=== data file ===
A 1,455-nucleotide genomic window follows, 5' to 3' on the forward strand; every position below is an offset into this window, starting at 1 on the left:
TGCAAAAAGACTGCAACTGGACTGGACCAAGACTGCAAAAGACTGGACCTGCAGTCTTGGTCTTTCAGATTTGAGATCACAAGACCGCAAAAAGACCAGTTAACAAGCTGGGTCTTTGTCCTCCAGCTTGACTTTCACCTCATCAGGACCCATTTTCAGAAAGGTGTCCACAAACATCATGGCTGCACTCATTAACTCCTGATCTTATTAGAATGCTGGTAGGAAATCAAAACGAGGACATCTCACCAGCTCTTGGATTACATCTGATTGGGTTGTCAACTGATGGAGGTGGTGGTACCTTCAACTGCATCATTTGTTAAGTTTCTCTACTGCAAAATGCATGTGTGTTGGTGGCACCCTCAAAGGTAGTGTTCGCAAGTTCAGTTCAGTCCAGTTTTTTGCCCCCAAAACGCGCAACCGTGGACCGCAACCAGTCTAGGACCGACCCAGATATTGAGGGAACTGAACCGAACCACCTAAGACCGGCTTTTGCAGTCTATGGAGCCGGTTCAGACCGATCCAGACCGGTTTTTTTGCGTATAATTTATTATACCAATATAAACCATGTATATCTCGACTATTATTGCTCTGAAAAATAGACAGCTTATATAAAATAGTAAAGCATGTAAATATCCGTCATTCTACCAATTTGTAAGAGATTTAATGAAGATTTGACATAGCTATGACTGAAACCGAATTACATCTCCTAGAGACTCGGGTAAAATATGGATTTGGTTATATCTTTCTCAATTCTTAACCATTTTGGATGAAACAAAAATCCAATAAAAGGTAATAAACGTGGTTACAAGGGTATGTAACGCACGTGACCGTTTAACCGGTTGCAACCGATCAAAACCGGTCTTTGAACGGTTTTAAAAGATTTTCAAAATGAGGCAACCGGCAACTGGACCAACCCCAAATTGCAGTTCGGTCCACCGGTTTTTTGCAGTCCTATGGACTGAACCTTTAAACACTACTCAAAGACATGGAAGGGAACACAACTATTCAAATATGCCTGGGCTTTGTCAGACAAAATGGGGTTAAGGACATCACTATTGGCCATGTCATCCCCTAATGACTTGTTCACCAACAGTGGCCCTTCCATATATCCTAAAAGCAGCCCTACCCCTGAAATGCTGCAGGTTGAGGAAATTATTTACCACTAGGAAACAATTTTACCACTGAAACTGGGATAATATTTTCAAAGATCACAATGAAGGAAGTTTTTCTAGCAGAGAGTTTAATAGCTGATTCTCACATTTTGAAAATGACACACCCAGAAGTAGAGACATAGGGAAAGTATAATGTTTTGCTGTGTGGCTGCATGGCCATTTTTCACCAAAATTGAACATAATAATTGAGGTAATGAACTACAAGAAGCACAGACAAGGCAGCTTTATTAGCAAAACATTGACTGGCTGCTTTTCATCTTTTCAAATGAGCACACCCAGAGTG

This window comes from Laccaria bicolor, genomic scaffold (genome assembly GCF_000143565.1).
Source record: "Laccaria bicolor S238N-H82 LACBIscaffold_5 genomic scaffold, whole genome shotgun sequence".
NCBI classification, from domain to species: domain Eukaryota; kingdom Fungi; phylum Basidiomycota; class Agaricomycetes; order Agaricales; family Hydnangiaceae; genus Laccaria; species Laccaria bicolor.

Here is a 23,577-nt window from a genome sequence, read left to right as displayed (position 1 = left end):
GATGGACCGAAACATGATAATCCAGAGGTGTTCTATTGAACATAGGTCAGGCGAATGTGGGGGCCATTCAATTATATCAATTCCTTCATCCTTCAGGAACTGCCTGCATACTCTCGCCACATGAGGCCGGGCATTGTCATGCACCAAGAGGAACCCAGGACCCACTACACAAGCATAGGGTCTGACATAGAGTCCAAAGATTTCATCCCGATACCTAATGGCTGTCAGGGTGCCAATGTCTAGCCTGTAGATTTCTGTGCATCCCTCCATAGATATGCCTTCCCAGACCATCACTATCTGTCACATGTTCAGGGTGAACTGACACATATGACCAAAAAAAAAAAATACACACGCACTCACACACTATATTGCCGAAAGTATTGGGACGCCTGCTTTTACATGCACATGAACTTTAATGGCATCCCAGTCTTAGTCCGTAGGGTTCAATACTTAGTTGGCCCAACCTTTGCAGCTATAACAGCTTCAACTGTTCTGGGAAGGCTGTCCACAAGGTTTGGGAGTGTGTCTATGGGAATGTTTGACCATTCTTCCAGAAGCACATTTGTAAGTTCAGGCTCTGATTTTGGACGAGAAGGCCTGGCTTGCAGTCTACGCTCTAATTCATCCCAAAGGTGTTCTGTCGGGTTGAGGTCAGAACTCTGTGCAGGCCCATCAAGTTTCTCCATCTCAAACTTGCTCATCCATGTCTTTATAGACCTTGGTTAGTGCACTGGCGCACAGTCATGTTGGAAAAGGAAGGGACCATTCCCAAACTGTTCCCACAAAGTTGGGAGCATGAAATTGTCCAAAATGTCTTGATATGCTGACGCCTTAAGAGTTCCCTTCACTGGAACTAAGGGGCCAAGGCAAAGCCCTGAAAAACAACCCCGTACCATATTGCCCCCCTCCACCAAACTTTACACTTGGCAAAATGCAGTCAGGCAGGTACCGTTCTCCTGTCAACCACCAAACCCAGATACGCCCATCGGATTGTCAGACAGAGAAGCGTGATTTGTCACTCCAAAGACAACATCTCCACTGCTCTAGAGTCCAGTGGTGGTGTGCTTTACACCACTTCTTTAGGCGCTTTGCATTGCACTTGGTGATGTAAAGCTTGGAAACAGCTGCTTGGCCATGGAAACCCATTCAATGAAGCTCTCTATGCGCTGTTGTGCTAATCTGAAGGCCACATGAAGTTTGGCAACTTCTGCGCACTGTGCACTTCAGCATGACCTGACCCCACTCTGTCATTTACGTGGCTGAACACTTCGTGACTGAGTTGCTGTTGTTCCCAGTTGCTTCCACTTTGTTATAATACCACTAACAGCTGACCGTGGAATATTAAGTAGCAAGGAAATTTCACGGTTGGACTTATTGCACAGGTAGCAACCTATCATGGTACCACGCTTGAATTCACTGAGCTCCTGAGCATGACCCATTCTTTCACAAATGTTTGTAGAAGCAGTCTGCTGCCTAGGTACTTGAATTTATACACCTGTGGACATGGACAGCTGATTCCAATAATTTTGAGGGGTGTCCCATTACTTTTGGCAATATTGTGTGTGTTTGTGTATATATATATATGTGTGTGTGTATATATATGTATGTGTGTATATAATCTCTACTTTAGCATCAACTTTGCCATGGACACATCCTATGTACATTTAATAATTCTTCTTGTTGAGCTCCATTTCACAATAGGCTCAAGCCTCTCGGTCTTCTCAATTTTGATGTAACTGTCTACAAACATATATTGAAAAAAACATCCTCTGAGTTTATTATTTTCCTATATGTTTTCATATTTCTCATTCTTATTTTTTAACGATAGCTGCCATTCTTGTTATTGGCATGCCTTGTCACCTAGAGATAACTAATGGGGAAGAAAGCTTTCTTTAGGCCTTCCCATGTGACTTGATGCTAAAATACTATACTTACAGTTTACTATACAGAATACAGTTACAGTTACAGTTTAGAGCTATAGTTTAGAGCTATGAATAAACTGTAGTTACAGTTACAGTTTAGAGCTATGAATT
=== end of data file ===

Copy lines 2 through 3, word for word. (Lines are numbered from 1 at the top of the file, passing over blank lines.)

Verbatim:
TGCAAAAAGACTGCAACTGGACTGGACCAAGACTGCAAAAGACTGGACCTGCAGTCTTGGTCTTTCAGATTTGAGATCACAAGACCGCAAAAAGACCAGTTAACAAGCTGGGTCTTTGTCCTCCAGCTTGACTTTCACCTCATCAGGACCCATTTTCAGAAAGGTGTCCACAAACATCATGGCTGCACTCATTAACTCCTGATCTTATTAGAATGCTGGTAGGAAATCAAAACGAGGACATCTCACCAGCTCTTGGATTACATCTGATTGGGTTGTCAACTGATGGAGGTGGTGGTACCTTCAACTGCATCATTTGTTAAGTTTCTCTACTGCAAAATGCATGTGTGTTGGTGGCACCCTCAAAGGTAGTGTTCGCAAGTTCAGTTCAGTCCAGTTTTTTGCCCCCAAAACGCGCAACCGTGGACCGCAACCAGTCTAGGACCGACCCAGATATTGAGGGAACTGAACCGAACCACCTAAGACCGGCTTTTGCAGTCTATGGAGCCGGTTCAGACCGATCCAGACCGGTTTTTTTGCGTATAATTTATTATACCAATATAAACCATGTATATCTCGACTATTATTGCTCTGAAAAATAGACAGCTTATATAAAATAGTAAAGCATGTAAATATCCGTCATTCTACCAATTTGTAAGAGATTTAATGAAGATTTGACATAGCTATGACTGAAACCGAATTACATCTCCTAGAGACTCGGGTAAAATATGGATTTGGTTATATCTTTCTCAATTCTTAACCATTTTGGATGAAACAAAAATCCAATAAAAGGTAATAAACGTGGTTACAAGGGTATGTAACGCACGTGACCGTTTAACCGGTTGCAACCGATCAAAACCGGTCTTTGAACGGTTTTAAAAGATTTTCAAAATGAGGCAACCGGCAACTGGACCAACCCCAAATTGCAGTTCGGTCCACCGGTTTTTTGCAGTCCTATGGACTGAACCTTTAAACACTACTCAAAGACATGGAAGGGAACACAACTATTCAAATATGCCTGGGCTTTGTCAGACAAAATGGGGTTAAGGACATCACTATTGGCCATGTCATCCCCTAATGACTTGTTCACCAACAGTGGCCCTTCCATATATCCTAAAAGCAGCCCTACCCCTGAAATGCTGCAGGTTGAGGAAATTATTTACCACTAGGAAACAATTTTACCACTGAAACTGGGATAATATTTTCAAAGATCACAATGAAGGAAGTTTTTCTAGCAGAGAGTTTAATAGCTGATTCTCACATTTTGAAAATGACACACCCAGAAGTAGAGACATAGGGAAAGTATAATGTTTTGCTGTGTGGCTGCATGGCCATTTTTCACCAAAATTGAACATAATAATTGAGGTAATGAACTACAAGAAGCACAGACAAGGCAGCTTTATTAGCAAAACATTGACTGGCTGCTTTTCATCTTTTCAAATGAGCACACCCAGAGTG

This window comes from Laccaria bicolor, genomic scaffold (genome assembly GCF_000143565.1).